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Bellevue Beat | Wilburton Trestle to be a major attraction along Eastside Rail Corridor

Bellevue.com

Bellevue and several Eastside cities together with King County are planning for the future of the Eastside Rail Corridor (ERC), a part of a 42-mile rail line once owned by Burlington Northern Santa Fe Railway Company (BNSF). When BNSF decided to sell, King County joined with other partners to preserve this valuable corridor and plan for its future as a multi-use corridor connecting the Eastside like never before and provide the cities of Renton, Bellevue, Kirkland, Woodinville and Redmond with new opportunities for non-motorized recreation and transportation.

 

520 Bridge Grand Opening
April 2 & 3

520 Bridge Grand Opening April 2-3 - photo courtesy of WSDOT | Bellevue.com

 
The Wilburton Trestle in Bellevue is an iconic part of the ERC and will be renovated as a trail bridge. Built in 1904, the trestle is nearly 1,000 feet long and over 100 feet high its highest point. It's the largest trestle in the Pacific Northwest and has been recommended as eligible for listing on the National Register of Historic Places.

According to the ERC Trail Master Plan, the trestle would likely be one of the most popular destinations along the corridor. The trestle is likely to be a destination that trail users and visitors seek out as a destination in itself, as a place to enjoy sunset views, as a showcase for visitors to Bellevue and for users to simply linger to enjoy being outdoors and excitement of the elevated structure with nothing but timbers and air beneath.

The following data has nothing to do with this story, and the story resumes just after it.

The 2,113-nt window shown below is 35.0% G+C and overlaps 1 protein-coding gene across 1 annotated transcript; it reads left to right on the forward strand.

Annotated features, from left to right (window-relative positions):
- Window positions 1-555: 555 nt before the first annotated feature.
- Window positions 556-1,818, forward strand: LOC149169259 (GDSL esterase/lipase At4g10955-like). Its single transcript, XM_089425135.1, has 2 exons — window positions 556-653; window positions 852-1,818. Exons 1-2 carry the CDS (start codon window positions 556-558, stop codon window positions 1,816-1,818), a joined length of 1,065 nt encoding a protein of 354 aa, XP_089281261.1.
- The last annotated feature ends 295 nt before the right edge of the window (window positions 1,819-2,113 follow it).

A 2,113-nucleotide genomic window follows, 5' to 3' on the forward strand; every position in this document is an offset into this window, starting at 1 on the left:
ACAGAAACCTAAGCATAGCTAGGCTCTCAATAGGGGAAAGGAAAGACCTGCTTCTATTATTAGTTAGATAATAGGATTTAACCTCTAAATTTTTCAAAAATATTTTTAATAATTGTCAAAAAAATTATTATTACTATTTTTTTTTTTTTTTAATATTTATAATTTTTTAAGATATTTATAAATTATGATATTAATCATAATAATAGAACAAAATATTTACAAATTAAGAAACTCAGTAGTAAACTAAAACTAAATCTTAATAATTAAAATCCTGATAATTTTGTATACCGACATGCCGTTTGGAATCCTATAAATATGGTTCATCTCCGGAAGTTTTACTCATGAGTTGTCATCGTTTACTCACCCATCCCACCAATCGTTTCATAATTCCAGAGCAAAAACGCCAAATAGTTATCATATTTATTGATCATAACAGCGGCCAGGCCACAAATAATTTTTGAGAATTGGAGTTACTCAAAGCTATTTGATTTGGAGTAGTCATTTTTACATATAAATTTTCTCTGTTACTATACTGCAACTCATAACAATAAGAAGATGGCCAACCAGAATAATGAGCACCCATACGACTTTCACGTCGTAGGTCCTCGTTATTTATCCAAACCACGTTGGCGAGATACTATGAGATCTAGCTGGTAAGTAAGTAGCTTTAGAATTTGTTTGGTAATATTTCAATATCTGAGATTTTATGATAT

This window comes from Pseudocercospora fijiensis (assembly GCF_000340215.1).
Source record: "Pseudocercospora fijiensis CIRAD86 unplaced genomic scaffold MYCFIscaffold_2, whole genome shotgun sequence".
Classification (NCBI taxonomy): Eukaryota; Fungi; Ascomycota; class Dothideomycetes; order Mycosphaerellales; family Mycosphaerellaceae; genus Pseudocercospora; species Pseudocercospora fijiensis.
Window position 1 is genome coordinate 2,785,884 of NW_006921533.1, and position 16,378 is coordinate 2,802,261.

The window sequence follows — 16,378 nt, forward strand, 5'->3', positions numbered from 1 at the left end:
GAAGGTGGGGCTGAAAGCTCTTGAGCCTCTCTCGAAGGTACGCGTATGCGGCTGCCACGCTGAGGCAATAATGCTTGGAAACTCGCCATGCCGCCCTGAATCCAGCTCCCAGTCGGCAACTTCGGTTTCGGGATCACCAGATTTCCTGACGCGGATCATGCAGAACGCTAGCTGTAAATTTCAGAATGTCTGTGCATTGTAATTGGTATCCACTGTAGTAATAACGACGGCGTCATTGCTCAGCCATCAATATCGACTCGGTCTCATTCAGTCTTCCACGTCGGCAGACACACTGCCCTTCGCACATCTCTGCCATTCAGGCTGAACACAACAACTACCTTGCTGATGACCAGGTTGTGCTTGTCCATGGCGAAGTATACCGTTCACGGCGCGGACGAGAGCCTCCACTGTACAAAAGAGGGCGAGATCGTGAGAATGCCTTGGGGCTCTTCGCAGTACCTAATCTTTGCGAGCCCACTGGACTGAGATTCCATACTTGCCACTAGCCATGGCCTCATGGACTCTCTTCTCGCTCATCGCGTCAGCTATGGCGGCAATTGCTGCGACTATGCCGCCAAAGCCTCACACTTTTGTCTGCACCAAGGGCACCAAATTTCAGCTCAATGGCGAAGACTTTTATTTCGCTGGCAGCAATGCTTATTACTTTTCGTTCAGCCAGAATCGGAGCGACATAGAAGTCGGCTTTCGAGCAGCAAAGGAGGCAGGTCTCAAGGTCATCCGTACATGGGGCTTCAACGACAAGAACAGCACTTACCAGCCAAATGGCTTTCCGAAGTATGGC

Extra space will be added toward the edges of the structure so that users can continue on their way over the bridge in the center, while others wishing to stop and enjoy the views can stand at the edges of the trestle without impeding trail traffic. Railings will complement the trestle structure and support comfortable viewing at the edge.

Wilburton Trestle - Eastside Rail Corridor | Bellevue.com

For more information and details, visit Eastside Rail Corridor.

Published: March 2, 2016
Rendering and image courtesy of King County

 

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